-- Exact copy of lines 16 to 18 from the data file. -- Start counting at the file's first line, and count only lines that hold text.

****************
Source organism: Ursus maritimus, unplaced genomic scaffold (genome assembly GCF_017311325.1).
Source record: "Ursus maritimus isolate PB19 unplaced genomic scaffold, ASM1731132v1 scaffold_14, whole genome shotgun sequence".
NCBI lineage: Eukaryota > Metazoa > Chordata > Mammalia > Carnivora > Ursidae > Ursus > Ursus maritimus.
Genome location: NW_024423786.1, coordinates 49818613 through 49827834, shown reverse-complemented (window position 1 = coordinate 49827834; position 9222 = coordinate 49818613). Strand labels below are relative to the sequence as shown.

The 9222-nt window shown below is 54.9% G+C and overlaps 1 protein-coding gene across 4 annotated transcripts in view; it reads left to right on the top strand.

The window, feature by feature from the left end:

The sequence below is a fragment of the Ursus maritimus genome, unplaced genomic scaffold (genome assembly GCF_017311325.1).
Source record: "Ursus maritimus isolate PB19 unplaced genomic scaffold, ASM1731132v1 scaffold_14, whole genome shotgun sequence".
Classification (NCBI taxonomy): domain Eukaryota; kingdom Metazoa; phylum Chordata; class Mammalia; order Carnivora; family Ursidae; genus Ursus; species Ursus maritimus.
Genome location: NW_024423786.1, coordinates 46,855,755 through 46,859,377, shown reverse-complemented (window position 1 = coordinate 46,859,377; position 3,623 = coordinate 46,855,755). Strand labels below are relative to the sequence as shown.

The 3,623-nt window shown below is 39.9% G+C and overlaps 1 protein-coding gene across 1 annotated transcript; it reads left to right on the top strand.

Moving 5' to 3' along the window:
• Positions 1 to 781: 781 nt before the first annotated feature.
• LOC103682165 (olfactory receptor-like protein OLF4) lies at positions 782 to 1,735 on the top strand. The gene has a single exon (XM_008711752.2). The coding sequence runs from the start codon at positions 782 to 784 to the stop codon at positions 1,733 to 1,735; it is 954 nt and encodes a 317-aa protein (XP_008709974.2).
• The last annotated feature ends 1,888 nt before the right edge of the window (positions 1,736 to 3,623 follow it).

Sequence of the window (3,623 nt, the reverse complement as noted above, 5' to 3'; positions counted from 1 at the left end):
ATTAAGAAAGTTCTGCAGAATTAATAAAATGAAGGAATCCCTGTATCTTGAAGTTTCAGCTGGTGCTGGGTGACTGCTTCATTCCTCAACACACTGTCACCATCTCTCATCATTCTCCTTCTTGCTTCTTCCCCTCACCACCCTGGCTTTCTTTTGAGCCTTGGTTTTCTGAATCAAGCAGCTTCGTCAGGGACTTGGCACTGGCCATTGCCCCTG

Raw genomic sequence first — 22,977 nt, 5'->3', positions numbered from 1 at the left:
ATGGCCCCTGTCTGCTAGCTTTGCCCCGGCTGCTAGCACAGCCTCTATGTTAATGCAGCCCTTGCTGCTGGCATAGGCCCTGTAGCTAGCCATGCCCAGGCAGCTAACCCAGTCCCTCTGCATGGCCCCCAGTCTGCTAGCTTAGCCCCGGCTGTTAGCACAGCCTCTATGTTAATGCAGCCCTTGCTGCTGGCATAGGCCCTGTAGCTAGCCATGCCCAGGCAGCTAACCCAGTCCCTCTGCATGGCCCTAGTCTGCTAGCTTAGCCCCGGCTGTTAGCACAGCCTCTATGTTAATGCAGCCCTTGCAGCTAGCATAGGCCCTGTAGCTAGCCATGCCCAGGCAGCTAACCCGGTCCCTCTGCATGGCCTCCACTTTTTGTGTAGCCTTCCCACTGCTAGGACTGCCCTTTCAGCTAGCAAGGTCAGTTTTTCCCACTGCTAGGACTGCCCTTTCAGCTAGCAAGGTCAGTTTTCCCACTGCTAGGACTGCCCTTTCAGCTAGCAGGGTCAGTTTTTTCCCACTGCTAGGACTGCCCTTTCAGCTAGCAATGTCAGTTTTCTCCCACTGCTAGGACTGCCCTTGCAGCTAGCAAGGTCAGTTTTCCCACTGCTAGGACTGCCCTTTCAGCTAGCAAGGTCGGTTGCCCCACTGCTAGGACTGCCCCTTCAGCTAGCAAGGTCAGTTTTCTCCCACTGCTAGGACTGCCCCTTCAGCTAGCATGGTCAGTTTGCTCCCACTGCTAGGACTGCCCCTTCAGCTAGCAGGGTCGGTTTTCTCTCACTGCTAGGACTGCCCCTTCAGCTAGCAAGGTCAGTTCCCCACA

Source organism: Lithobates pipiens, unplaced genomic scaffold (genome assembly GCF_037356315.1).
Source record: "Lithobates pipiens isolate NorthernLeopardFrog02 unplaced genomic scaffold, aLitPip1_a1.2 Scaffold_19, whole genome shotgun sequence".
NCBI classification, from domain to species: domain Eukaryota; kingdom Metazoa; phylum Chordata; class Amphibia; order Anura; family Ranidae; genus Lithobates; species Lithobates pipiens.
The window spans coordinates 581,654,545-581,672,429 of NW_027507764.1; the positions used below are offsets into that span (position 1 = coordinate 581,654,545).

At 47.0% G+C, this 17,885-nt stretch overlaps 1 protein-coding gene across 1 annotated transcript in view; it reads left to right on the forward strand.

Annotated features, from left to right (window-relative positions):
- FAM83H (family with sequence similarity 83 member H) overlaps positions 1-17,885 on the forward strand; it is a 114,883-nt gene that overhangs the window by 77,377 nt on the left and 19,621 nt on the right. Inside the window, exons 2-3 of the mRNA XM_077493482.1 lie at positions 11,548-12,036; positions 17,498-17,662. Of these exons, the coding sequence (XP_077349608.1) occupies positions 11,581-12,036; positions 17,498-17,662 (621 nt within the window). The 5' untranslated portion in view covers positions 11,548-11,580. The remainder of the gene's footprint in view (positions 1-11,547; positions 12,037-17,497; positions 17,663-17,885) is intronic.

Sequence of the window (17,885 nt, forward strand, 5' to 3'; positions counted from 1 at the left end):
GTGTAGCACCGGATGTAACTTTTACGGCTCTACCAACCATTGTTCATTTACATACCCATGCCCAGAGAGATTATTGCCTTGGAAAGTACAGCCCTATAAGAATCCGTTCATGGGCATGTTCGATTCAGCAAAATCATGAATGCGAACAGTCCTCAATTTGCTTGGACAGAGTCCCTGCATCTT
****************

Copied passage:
Sequence of the window (3,623 nt, the reverse complement as noted above, 5' to 3'; positions counted from 1 at the left end):
ATTAAGAAAGTTCTGCAGAATTAATAAAATGAAGGAATCCCTGTATCTTGAAGTTTCAGCTGGTGCTGGGTGACTGCTTCATTCCTCAACACACTGTCACCATCTCTCATCATTCTCCTTCTTGCTTCTTCCCCTCACCACCCTGGCTTTCTTTTGAGCCTTGGTTTTCTGAATCAAGCAGCTTCGTCAGGGACTTGGCACTGGCCATTGCCCCTG

Raw genomic sequence first — 22,977 nt, 5'->3', positions numbered from 1 at the left: